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    ABSTRACT: The aims of this study were to test the influence of grazing intensity, effects of local and landscape parameters, and regional effects on orthopteran assemblages. We made our investigations on extensively and intensively grazed cattle pastures in three regions of the Hungarian Great Plain. The regions differed in landscape complexity; one region was situated in a structurally simple landscape with large landscape units, one in a structurally complex landscape with marshy patches and trees in the grasslands and one in a landscape with intermediate structural complexity. In each region we had seven pairs of differently managed grasslands, which differed in grazing intensity. Grasshoppers were recorded once in July 2003 using sweepnet catches and visual and acoustic observations in two 95 m long transects at each site (84 transects in total). Botanical surveys and measurements of other local factors were also made for each transect. After samplings, we digitised the most important land-use types using aerial photographs to produce landscape scale parameters within 100 and 500 m circles around every site. Analysing the management, regional, landscape and local effects on species richness with linear mixed models, we showed only strong significant regional differences. Linear mixed models for Orthoptera abundance yielded significant regional effects and marginal management effects. However, after including local and landscape parameters in a separate model a marginal local effect was found instead of a management effect in addition to the significant regional effect. Logistic regression models of 15 species also revealed the importance of local factors, particularly the importance of grass height, which is highly dependent on grazing intensity. We conclude that management intensity has indirect effects on Orthoptera species richness and abundance. Landscape scale parameters are also important, at least for some species.ZusammenfassungDas Ziel dieser Untersuchung war es, den Einfluss der Beweidungsintensität, die Effekte lokaler bzw. Landschaftsparameter sowie regionale Effekte auf die Vergesellschaftungen von Orthoptera zu testen. Wir führten unsere Untersuchung auf extensiv und intensiv beweideten Rinderweiden in drei Regionen der großen ungarischen Ebene durch. Die Regionen unterschieden sich in der Komplexität der Landschaft: eine Region lag in einer strukturell einfachen Landschaft mit großen Landschaftseinheiten, eine in einer strukturell komplexen Landschaft mit sumpfigen Flecken sowie Bäumen in den Grünländern und eine in einer Landschaft mit einer mittleren strukturellen Komplexität.In jeder Region befanden sich sieben Paare von unterschiedlich bewirtschafteten Grünländern, die sich in der Beweidungsintensität unterschieden. Die Grashüpfer wurden einmal im Juli 2003 erfasst, indem Streifnetzfänge sowie visuelle und akustische Beobachtungen auf zwei 95 m langen Transekten in jedem Gebiet durchgeführt wurden (insgesamt 84 Transekte). Es wurden darüber hinaus für jedes Transekt botanische Erfassungen und Messungen anderer lokaler Faktoren durchgeführt. Nach der Beprobung wurden die wichtigsten Landnutzungstypen mithilfe von Luftbildern digitalisiert um Parameter der Landschaftsskalen innerhalb eines Radius von 100 und 500 m um jedes Gebiet zu schaffen. Durch die Analyse der Effekte der Bewirtschaftung, regionaler und lokaler Effekte sowie von Landschaftseffekten auf den Artenreichtum mithilfe von linearen gemischten Modellen zeigten wir nur einen stark signifikanten regionalen Unterschied. Lineare gemischte Modelle für die Orthoptera-Abundanz zeigten signifikante regionale Effekte und geringfügige Bewirtschaftungseffekte. Wurden jedoch lokale und Landschaftsparameter in einem separaten Modell mit einbezogen, wurde ein geringfügiger lokaler Effekt anstelle eines Bewirtschaftungseffekts zusätzlich zum signifikanten regionalen Effekt gefunden. Logistische Regressionsmodelle von 15 Arten offenbarten auch die Wichtigkeit lokaler Faktoren, besonders der Grashöhe, die stark von der Beweidungsintensität abhängt. Wir schlossen daraus, dass die Bewirtschaftungsintensität indirekte Effekte auf den Artenreichtum und –abundanz der Orthoptera hat. Parameter der Landschaftsskala sind zumindest für einige Arten ebenfalls wichtig.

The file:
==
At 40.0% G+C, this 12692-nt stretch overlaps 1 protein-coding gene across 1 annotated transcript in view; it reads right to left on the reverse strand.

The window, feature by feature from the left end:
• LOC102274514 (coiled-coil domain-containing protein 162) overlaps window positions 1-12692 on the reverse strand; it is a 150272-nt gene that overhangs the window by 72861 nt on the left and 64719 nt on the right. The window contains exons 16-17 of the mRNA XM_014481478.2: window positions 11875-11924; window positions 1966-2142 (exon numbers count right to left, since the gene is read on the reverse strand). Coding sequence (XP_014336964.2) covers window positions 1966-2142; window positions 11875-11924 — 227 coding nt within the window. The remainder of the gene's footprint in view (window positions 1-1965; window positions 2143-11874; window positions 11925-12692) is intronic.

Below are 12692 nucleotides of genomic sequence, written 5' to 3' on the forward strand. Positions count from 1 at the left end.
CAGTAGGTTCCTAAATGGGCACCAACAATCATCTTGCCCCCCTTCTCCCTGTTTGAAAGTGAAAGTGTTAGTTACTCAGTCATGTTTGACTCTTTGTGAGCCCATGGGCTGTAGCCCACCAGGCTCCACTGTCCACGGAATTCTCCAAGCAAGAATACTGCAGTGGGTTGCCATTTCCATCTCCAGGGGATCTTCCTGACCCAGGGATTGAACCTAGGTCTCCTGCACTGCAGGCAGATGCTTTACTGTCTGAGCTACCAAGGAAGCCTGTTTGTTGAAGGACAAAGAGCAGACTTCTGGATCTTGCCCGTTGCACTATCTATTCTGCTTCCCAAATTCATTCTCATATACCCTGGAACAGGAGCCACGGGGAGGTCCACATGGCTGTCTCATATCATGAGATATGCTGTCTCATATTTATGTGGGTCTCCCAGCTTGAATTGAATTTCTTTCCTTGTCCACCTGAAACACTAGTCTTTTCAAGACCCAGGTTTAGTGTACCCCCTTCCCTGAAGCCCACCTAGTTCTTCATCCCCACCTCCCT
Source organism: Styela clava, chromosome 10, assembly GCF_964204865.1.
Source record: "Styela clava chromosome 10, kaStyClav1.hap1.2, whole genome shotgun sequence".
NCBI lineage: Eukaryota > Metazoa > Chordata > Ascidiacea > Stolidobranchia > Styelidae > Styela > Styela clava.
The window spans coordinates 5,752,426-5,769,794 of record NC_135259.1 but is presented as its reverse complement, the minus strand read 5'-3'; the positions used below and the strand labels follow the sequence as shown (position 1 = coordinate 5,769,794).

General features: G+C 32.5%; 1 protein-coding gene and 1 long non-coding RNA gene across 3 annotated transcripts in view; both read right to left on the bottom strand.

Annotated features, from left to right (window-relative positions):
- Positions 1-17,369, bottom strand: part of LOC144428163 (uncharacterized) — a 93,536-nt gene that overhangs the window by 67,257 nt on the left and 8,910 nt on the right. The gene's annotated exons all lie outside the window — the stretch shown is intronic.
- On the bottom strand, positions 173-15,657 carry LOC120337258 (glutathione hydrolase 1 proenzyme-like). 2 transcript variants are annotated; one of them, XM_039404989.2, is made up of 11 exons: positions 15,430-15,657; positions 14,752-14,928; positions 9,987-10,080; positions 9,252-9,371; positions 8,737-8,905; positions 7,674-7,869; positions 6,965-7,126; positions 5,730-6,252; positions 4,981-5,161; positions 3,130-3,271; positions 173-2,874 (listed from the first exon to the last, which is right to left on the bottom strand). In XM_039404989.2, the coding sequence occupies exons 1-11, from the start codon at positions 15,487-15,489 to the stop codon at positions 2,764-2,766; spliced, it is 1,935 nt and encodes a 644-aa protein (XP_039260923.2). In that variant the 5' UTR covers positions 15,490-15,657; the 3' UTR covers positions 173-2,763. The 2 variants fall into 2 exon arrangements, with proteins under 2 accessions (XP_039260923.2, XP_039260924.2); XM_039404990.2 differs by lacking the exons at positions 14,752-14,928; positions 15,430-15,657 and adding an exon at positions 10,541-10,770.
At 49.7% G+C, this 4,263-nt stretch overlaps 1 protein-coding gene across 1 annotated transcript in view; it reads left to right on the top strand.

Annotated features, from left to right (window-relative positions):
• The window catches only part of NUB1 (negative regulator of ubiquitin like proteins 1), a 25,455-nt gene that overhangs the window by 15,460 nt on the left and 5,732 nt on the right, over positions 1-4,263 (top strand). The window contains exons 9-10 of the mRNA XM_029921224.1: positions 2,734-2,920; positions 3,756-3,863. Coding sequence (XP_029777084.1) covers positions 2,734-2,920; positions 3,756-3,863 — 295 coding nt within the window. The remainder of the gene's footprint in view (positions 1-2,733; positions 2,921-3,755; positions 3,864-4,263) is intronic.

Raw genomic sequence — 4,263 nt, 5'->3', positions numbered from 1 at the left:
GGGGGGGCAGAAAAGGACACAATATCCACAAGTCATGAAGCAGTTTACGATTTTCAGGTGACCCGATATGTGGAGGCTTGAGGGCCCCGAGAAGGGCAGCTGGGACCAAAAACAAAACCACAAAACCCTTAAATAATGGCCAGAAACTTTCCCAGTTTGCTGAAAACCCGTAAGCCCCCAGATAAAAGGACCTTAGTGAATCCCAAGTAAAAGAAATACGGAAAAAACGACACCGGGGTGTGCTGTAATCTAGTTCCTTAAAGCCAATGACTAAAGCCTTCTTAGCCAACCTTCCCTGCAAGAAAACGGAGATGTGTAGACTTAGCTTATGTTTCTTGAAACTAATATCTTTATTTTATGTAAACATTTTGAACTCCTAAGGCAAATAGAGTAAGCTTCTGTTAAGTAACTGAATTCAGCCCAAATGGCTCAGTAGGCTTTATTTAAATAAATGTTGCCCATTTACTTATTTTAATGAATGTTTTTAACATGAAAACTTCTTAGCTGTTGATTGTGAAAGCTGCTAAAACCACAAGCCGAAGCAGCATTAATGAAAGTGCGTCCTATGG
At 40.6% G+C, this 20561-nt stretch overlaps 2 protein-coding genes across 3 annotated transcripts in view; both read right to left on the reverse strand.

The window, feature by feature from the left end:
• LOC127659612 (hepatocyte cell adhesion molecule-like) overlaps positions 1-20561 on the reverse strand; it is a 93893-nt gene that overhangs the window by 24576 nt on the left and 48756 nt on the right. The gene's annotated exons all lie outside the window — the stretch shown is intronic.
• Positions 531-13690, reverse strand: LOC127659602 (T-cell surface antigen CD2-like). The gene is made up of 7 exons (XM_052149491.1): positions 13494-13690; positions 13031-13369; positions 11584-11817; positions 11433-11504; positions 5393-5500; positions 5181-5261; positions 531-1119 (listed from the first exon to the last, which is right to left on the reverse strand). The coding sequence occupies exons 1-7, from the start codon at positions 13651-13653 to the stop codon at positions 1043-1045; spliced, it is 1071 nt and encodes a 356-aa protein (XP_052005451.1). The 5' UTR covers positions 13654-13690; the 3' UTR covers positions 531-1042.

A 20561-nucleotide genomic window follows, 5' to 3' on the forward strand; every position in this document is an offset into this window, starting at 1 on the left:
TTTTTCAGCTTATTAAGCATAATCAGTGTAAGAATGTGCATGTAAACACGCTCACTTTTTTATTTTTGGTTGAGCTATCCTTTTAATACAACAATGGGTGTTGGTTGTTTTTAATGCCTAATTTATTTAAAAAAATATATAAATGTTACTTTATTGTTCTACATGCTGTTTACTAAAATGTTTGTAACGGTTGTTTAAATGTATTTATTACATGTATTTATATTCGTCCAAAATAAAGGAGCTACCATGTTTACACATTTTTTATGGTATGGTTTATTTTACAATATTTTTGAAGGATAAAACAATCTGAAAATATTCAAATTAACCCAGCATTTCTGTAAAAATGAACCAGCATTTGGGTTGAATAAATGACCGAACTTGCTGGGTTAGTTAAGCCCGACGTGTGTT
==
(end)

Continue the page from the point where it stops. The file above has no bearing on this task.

Basic and Applied Ecology. 05/2007;